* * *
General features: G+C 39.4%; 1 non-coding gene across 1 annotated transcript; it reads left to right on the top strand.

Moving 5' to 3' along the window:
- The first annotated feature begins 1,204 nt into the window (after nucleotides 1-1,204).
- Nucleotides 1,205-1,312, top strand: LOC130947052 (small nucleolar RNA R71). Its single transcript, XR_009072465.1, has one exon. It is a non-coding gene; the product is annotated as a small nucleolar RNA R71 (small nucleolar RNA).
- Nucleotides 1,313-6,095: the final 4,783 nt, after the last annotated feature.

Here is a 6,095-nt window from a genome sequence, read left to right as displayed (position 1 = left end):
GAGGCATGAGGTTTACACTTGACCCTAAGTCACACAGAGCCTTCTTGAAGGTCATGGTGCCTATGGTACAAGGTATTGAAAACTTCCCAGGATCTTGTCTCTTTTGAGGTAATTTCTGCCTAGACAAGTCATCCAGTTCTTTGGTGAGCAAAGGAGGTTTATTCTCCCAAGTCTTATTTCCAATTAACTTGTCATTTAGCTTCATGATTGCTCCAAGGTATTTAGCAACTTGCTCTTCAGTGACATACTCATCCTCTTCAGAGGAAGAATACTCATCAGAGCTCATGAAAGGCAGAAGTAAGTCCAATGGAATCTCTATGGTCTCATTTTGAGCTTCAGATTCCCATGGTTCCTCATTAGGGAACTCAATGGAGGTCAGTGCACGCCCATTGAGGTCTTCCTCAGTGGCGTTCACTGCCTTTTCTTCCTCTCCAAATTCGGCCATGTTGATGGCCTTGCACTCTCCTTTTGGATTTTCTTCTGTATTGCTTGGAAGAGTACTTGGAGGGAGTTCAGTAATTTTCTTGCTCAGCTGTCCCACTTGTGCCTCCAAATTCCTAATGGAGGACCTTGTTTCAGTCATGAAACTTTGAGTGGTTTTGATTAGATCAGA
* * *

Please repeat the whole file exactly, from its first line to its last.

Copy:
General features: G+C 39.4%; 1 non-coding gene across 1 annotated transcript; it reads left to right on the top strand.

Moving 5' to 3' along the window:
- The first annotated feature begins 1,204 nt into the window (after nucleotides 1-1,204).
- Nucleotides 1,205-1,312, top strand: LOC130947052 (small nucleolar RNA R71). Its single transcript, XR_009072465.1, has one exon. It is a non-coding gene; the product is annotated as a small nucleolar RNA R71 (small nucleolar RNA).
- Nucleotides 1,313-6,095: the final 4,783 nt, after the last annotated feature.

Here is a 6,095-nt window from a genome sequence, read left to right as displayed (position 1 = left end):
GAGGCATGAGGTTTACACTTGACCCTAAGTCACACAGAGCCTTCTTGAAGGTCATGGTGCCTATGGTACAAGGTATTGAAAACTTCCCAGGATCTTGTCTCTTTTGAGGTAATTTCTGCCTAGACAAGTCATCCAGTTCTTTGGTGAGCAAAGGAGGTTTATTCTCCCAAGTCTTATTTCCAATTAACTTGTCATTTAGCTTCATGATTGCTCCAAGGTATTTAGCAACTTGCTCTTCAGTGACATACTCATCCTCTTCAGAGGAAGAATACTCATCAGAGCTCATGAAAGGCAGAAGTAAGTCCAATGGAATCTCTATGGTCTCATTTTGAGCTTCAGATTCCCATGGTTCCTCATTAGGGAACTCAATGGAGGTCAGTGCACGCCCATTGAGGTCTTCCTCAGTGGCGTTCACTGCCTTTTCTTCCTCTCCAAATTCGGCCATGTTGATGGCCTTGCACTCTCCTTTTGGATTTTCTTCTGTATTGCTTGGAAGAGTACTTGGAGGGAGTTCAGTAATTTTCTTGCTCAGCTGTCCCACTTGTGCCTCCAAATTCCTAATGGAGGACCTTGTTTCAGTCATGAAACTTTGAGTGGTTTTGATTAGATCAGA